Living truthfully

Andy Hawes is Warden of
Edenham Regional Retreat House

‘Everyone who is of truth listens to my voice’ (John 18.37, ESV). If life in the Spirit is one of ‘listening and response to the Lord’, it must be a life that is of truth.’ This is the same truth that ‘sets free’ (John 8.32) and Jesus tells us that worshipper whom the Lord is ‘seeking’ ‘worships in spirit and in truth’ (John 4.24). One of the chief purposes of spiritual direction is to aid the directee to live truthfully. A righteous life is one lived in the truth: a truth in which the life of the directee is lived with integrity in the truth of the Gospel. Here, of course, Pilate’s ironic question resonates: ‘What is truth?’

To live in the truth would seem impossible. Sometimes we avoid the truth because it is difficult to bear or share. As soon as we are ‘economical with the truth’ we begin the creation of a parallel world in which we become the only arbiter of what is fact and what is fiction. It is constructed on the rickety scaffolding of our own fears and fantasies and is destined for disaster. That is one side of the equation.

The other side is to determine what the truth of the Gospel is. Although most readers will confess on a Sunday they believe in ‘one Holy, Catholic and Apostolic Church’, it would appear that the current fashion to regulate truth by ‘context’ kills off any concept of ‘universal or catholic’. For example, it would appear that the ethics of sexuality are a different truth in some parts of Africa than in the UK. This creates what the liberal mind terms ‘second tier truths.’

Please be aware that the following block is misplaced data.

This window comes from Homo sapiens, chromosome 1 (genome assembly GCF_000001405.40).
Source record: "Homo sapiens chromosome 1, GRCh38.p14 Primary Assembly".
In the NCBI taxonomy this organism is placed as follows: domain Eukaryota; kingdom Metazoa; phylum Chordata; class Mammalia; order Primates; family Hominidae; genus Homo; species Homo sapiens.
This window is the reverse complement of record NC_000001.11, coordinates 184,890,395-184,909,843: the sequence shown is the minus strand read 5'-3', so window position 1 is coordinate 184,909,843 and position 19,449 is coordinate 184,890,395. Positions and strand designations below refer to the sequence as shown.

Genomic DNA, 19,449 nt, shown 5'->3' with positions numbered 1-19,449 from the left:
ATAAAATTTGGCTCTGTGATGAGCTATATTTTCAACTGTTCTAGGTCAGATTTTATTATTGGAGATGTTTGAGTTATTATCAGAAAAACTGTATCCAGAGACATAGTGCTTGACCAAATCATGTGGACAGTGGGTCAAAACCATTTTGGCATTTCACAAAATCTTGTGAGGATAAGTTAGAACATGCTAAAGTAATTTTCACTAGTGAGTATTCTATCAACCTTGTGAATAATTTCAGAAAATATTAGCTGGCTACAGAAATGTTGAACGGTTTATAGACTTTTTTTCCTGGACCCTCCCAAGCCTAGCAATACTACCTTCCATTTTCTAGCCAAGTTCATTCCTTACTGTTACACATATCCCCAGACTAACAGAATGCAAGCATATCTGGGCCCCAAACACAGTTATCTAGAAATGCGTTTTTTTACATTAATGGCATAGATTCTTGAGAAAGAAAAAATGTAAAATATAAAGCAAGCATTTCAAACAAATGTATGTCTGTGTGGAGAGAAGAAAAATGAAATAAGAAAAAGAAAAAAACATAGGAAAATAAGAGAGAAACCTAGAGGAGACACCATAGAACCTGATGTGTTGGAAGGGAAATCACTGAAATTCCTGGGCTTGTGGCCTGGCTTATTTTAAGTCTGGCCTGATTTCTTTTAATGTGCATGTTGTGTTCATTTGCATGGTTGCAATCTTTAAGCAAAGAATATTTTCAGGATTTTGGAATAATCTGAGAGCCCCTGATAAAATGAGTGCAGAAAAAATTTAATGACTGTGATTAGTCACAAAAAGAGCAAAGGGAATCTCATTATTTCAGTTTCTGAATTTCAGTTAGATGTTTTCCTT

I have always taken the rubric about Ghostly Counsel from the Book of Common Prayer to be essential guidance, that the minister be a ‘minister of God’s Word’. It is more a teaching and guidance ministry than person-centred counselling. This chimes in with Ignatius Loyola’s notes for spiritual directors that one of their main functions is save the directee ‘from error.’

Jesus always spoke the truth. He admitted that he ‘did not bring peace but a sword’, and that he would divide families and friendships (Matthew 10.44 ff). This sword is the sword of truth. Jesus follows this by predicting that ‘those who seek to save their life will lose it’ and saying that his disciples must stake up their cross and follow.’ Here he is describing the cost of being one of those he describes as ‘of the truth.’

This means the life in the Spirit will always be one of contradiction, conflict, denial. But this way of the cross is none other than the way of life and peace. This call to walk in the way, truth and life is a call to holiness. It is a preparation for that encounter in which ‘I shall know as I am fully known: It is the way to salvation. That is the whole point — isn’t it?